Skis are the most crucial part of alpine skiing as they are the essential equipment that is generally long, made up of usually thin pieces of wood, plastic, or metal that you strap to your feet to glide across the snow.
Yes, choosing the right ski with the right design is like adding more value to your life. Usually, ski design depends on various factors such as:
1) Ski Length- Compared to skis based on length, longer skis usually require a more muscular steering effort but add on some stability at speed & float in deep snow rather than the shorter skis, which tend to be more manoeuvrable.
2) Longitudinal Flex- The ski's flexibility from tip to tail. Commonly a softer flexing ski is easier to steer but is often less stable at higher speeds. Moreover, the stiffer skis tend to be more stable at speed and grip the snow better but can be challenging to steer at the lower speeds & require more precision.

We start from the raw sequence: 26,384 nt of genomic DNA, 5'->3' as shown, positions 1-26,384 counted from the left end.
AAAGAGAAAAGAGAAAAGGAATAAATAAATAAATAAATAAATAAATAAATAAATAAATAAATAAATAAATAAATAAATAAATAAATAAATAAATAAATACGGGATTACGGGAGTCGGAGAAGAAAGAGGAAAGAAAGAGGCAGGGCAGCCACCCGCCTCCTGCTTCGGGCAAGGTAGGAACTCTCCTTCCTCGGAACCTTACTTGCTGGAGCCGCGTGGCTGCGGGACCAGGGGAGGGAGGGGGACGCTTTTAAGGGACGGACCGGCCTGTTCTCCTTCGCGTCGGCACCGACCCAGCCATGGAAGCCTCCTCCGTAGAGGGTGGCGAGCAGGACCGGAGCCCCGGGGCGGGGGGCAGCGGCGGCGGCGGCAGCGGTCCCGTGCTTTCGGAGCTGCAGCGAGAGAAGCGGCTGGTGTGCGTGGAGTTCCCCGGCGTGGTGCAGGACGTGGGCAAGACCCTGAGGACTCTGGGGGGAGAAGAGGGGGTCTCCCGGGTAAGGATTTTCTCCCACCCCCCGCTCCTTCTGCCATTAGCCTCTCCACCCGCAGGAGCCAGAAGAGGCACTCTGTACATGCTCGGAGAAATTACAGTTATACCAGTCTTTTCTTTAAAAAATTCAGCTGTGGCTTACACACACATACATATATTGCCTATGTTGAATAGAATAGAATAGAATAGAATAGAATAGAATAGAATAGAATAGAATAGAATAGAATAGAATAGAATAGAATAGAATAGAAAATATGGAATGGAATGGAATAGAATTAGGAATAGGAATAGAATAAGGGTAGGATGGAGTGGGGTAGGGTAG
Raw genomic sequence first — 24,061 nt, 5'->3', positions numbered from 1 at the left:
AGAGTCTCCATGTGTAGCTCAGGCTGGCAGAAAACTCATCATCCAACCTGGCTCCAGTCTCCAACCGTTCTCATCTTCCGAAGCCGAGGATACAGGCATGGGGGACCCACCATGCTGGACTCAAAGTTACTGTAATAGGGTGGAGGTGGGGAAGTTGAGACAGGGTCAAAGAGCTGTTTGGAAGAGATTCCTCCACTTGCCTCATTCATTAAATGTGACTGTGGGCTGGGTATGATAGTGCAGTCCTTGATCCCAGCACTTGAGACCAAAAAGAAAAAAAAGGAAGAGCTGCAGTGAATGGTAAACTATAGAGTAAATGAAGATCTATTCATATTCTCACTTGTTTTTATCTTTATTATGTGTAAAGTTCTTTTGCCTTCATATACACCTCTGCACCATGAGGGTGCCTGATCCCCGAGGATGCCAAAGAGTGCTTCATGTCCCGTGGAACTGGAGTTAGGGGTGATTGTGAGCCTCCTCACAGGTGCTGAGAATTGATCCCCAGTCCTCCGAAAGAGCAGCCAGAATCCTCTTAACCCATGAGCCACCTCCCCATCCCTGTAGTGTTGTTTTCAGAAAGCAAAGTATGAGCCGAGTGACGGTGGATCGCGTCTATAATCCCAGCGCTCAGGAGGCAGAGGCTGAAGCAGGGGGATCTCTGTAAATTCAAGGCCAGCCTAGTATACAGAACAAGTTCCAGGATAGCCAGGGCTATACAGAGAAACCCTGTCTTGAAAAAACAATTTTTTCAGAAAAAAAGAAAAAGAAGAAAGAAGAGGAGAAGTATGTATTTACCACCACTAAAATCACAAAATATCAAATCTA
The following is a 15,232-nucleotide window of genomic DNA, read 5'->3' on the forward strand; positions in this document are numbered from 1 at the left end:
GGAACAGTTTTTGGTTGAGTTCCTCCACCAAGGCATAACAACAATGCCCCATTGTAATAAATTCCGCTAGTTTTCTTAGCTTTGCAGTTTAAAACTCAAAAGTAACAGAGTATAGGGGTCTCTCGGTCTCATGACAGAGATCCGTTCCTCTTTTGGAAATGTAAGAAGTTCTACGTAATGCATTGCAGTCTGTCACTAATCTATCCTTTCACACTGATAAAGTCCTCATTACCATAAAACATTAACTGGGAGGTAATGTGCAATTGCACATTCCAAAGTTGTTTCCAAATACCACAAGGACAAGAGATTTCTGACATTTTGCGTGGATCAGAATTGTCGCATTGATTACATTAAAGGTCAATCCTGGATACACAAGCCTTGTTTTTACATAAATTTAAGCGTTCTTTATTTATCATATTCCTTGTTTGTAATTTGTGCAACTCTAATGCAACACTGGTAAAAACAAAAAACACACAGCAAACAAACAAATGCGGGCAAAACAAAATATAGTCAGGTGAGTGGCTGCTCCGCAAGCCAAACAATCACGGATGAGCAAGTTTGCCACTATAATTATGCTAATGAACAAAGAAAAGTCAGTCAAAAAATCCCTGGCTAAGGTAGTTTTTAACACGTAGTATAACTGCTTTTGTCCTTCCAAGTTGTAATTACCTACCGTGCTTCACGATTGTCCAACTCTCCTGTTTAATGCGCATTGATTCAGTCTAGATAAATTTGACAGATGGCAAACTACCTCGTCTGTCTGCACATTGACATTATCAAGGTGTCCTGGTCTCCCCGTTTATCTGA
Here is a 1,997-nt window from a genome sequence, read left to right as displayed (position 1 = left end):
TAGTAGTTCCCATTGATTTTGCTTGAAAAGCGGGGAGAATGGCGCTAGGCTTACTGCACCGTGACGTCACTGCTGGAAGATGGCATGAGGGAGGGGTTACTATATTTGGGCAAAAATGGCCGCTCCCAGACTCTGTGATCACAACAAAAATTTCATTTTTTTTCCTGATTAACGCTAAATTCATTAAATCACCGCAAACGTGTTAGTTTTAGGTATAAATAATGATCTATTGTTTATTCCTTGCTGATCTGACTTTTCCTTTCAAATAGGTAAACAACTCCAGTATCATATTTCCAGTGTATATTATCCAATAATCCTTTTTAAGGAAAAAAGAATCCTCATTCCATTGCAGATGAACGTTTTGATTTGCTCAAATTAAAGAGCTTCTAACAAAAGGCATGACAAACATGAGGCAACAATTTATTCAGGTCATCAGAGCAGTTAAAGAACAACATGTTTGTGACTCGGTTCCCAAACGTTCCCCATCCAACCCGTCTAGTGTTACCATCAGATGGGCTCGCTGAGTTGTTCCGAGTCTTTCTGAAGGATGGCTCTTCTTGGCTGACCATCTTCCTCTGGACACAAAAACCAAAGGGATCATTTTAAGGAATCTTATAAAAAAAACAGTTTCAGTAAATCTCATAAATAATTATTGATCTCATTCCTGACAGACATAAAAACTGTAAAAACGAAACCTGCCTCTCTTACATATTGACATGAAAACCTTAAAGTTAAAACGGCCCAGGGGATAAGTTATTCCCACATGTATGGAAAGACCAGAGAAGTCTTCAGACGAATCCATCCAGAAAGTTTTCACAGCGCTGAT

3) Waist Width- If the ski is broad, it will have more surface area, which is advantageous for floating well in the deep snow. But if the ski is narrower, it is sharp edge to edge & creates much less torque on your ankles, providing even better grip on harder snow.
4) Sidecut- This refers to the shape cut out of the side of the ski.
5) Camber- When the ski has no weight, the contact points are at the tip & tail, touching the snow, whereas the waist stays suspended in the air. But, once the ski weights it, the camber touches the snow allowing the whole grip.
6) Rocker- This type of bend usually resembles reverse camber, meaning that neither the tip & tail is involved with the snow until and unless it got submerged in deep snow.
7) Shovel- It is the part just below the tip whose primary purpose is to prevent your skin from getting deep into the snow rather than helping you contour the changes in the terrain.
The ski is complex, whether determined externally or internally.
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